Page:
Language, Grammar, and Nonverbal Cognitive Abilities in Adolescents and Young Adults with ASD: A Pilot Study

Poster Presentation
Friday, May 3, 2019: 11:30 AM-1:30 PM
Room: 710 (Palais des congres de Montreal)
T. M. Girolamo and M. L. Rice, Child Language Doctoral Program, University of Kansas, Lawrence, KS
Background: Little is known about the language abilities of adolescents and young adults with Autism Spectrum Disorders (ASD). Even less is known about how language abilities in this age range may relate to other developmental outcomes, such as nonverbal cognitive abilities. Previous work has found that some individuals with ASD may also have language impairment. Yet there is a gap in understanding how language, grammar, and nonverbal cognitive abilities may relate to one another. This gap has direct implications for understanding the phenotypic variability in autism, as well as in meeting the needs of individuals with ASD across the life span.

Objectives: A pilot study was carried out to investigate the following research questions:

  1. How do language abilities compare to grammar abilities?
  2. How do language abilities relate to nonverbal cognitive abilities?
  3. How do nonverbal cognitive abilities compare to grammar abilities?

Methods: The Institutional Review Boards of the University of Kansas and the New York City Department of Education approved this study. This study was a descriptive study evaluating the efficacy of individualized assessment. Participants were assessed in a single session outside of school. The assessment protocol consisted of: 1) the Clinical Evaluation of Language Fundamentals-3 (CELF-3); 2) the Test for Early Grammar Impairment (TEGI); 3) the Columbia Mental Maturity Scale (CMMS), and; 4) the WISC-III Digit Span (D-Span).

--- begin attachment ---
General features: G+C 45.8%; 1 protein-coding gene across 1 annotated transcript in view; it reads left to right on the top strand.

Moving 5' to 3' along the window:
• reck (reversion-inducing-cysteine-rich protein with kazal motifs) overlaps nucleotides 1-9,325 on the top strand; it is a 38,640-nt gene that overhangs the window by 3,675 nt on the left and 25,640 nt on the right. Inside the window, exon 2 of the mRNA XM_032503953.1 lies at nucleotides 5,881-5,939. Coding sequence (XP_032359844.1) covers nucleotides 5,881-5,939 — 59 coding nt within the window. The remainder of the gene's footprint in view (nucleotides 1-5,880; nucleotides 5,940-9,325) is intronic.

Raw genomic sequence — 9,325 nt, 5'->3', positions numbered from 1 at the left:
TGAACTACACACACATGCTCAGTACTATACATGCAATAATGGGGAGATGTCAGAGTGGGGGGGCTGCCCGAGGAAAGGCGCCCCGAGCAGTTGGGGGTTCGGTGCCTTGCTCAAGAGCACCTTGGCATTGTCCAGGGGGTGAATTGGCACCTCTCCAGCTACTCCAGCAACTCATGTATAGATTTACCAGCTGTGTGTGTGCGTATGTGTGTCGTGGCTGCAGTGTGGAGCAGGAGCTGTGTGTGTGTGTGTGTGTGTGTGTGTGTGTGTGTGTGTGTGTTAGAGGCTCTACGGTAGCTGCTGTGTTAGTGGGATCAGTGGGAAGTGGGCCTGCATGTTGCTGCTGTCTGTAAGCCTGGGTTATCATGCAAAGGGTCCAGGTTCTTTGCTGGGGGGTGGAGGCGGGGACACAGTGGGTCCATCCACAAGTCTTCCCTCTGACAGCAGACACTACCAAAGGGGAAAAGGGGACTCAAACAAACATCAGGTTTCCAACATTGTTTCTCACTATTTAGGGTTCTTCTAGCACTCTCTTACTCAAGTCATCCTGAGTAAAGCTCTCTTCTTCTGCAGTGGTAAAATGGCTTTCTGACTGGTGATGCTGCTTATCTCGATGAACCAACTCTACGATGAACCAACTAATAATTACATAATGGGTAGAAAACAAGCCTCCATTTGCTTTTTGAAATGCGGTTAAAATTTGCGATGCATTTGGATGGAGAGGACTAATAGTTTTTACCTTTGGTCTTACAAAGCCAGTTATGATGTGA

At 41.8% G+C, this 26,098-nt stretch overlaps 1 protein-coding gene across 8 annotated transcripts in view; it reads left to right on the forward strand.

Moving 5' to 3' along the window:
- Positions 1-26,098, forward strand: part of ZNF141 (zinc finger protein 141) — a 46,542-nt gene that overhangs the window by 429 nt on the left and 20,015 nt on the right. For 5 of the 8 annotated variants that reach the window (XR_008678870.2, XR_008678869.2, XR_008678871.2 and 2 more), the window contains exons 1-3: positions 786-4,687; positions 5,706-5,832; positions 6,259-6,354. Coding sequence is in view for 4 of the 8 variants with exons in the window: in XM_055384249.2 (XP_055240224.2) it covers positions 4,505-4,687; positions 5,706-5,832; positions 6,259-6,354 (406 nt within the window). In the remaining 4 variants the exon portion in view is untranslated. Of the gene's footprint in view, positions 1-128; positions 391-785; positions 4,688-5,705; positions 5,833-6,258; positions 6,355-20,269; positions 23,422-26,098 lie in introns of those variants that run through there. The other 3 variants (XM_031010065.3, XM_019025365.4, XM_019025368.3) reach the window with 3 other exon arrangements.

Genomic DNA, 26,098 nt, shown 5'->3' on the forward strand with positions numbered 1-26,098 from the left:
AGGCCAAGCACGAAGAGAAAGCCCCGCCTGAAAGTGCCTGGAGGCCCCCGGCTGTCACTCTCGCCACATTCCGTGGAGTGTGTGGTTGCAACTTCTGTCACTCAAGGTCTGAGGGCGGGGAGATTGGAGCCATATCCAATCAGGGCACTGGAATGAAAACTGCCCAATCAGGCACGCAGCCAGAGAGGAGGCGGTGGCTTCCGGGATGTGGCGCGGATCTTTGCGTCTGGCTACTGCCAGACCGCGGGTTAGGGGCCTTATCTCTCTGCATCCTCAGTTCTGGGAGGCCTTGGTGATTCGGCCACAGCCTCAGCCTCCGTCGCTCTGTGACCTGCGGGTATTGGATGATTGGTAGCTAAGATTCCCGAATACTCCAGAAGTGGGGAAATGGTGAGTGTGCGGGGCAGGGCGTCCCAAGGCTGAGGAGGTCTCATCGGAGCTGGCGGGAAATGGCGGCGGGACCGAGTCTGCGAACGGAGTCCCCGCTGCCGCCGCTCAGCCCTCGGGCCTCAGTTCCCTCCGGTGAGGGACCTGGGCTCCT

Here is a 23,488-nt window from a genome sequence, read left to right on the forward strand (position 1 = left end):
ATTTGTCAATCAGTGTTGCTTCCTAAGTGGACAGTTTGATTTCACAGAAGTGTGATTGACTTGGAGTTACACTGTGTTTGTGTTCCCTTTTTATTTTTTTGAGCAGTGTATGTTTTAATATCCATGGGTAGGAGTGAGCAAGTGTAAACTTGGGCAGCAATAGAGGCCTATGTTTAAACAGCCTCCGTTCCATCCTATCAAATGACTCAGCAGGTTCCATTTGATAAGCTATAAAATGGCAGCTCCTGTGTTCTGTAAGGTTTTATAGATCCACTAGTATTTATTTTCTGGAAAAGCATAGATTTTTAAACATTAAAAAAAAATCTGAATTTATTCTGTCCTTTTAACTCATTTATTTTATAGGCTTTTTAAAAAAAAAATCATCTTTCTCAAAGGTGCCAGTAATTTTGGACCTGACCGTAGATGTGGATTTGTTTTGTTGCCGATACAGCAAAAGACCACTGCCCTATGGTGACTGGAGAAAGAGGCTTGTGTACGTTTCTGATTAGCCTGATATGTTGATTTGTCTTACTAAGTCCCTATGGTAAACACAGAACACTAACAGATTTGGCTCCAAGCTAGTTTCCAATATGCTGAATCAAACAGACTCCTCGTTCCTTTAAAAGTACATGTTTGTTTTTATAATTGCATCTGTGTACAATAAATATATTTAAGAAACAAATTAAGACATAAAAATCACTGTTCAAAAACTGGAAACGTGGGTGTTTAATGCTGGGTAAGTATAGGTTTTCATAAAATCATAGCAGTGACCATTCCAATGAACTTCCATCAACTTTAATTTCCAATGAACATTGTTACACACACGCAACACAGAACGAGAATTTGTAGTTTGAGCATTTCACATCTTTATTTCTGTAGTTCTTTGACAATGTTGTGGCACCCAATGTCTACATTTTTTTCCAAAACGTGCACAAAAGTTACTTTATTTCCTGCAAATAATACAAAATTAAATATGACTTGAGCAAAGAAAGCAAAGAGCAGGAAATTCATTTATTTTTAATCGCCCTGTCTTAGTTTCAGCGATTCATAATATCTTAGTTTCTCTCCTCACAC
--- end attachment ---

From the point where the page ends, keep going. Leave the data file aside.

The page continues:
All participants (n=10) carried a diagnosis of ASD, as students in a specialized school where most students qualify for Title I funding and free/reduced lunch, and were exempt from state standardized testing. The least restrictive environment of all participants was a self-contained classroom in a ratio of 8 or 12 students to 1 classroom teacher and 1 classroom paraprofessional. All participants were male, a racial/ethnic minority, and an adolescent (M = 18.3 years, range = 15 - 21 years).

Given the exploratory nature of the study, analyses included descriptive analysis and visual inspection of the data.

Results: Results revealed that:

  1. Language abilities may not straightforwardly associate with grammar abilities. While CELF-3 scores showed little variation, with 80% showing a floor effect, the TEGI showed more variability. 50% of participants demonstrated adult-like performance (i.e., 97% or above).
  2. Language abilities may not straightforwardly associate with nonverbal cognitive abilities. There was greater variability in the CMMS and the WISC III D-span than the CELF-3, such that 50% of participants had a maturity index of above 9L on the CMMS and 10% had an above-average on the D-span. An additional 20% had a score one SD below the mean on the D-Span.
  3. Nonverbal cognitive abilities may not straightforwardly associate with grammar abilities. Some participants had relatively high maturity indices but non-adultlike grammar abilities.

Conclusions: Preliminary findings suggest that language, grammar, and nonverbal cognitive abilities may not always positively associate with one another. To better understand the relationships between various developmental outcomes in individuals with ASD, future research should focus on expanding the sample size and on documenting outcomes over time.

References available upon request.